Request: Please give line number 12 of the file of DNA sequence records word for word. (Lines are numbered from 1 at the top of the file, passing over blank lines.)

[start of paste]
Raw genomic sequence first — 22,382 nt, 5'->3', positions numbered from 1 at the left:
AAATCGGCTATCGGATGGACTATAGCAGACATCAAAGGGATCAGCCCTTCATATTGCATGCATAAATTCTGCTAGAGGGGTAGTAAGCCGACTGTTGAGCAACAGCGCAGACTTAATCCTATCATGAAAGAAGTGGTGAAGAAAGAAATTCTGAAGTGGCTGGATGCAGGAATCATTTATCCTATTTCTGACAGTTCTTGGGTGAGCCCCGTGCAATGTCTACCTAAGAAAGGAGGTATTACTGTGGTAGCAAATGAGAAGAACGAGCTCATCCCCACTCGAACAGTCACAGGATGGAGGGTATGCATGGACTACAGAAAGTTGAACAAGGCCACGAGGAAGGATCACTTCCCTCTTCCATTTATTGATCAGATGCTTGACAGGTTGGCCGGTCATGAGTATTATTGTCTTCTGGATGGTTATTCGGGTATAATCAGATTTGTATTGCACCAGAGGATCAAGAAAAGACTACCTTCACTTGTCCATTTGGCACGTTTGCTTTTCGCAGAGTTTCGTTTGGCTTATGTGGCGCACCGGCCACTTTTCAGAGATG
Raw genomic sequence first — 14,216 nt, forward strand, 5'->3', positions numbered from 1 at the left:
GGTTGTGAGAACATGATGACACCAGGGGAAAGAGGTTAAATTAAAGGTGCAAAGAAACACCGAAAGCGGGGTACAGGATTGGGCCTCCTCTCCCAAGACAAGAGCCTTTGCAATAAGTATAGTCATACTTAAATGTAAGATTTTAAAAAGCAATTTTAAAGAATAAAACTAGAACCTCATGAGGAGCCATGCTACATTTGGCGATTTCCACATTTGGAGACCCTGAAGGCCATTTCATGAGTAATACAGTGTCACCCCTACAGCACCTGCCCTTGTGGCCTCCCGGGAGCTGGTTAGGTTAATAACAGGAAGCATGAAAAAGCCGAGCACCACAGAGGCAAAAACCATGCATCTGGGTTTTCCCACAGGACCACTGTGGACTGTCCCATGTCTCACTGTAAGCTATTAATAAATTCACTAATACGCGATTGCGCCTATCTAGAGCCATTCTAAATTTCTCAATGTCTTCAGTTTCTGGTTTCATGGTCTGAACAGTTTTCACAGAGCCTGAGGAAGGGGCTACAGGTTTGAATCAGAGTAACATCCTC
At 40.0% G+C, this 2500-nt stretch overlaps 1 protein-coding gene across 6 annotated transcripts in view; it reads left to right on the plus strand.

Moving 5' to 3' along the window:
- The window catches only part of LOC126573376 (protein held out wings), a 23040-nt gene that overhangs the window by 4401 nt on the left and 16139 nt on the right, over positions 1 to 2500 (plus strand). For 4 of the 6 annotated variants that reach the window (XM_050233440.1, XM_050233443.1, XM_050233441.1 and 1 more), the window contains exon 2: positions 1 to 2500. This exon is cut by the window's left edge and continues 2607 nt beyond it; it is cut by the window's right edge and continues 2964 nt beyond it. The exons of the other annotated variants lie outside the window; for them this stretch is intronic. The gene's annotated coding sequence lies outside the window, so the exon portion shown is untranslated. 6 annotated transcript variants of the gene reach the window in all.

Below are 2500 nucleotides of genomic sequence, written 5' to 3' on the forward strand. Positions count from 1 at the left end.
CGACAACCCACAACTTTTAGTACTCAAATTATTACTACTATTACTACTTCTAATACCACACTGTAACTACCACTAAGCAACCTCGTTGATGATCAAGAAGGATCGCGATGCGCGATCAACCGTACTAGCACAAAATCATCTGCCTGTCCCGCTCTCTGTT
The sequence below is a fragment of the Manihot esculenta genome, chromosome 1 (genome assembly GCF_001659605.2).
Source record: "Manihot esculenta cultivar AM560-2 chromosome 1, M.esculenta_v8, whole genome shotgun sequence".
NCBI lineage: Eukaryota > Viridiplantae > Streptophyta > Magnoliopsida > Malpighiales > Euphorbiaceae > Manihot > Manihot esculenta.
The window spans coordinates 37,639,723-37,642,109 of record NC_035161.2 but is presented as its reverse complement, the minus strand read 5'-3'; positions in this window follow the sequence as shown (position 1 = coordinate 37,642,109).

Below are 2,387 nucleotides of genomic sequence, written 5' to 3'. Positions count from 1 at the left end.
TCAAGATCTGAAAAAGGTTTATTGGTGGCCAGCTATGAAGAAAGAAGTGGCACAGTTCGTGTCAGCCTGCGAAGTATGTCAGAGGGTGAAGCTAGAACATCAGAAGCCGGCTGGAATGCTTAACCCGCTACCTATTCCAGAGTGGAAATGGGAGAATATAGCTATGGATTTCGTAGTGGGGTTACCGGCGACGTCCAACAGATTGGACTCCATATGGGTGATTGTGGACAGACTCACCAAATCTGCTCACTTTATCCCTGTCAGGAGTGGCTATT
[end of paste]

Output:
NCBI lineage: Eukaryota > Viridiplantae > Streptophyta > Magnoliopsida > Malpighiales > Euphorbiaceae > Manihot > Manihot esculenta.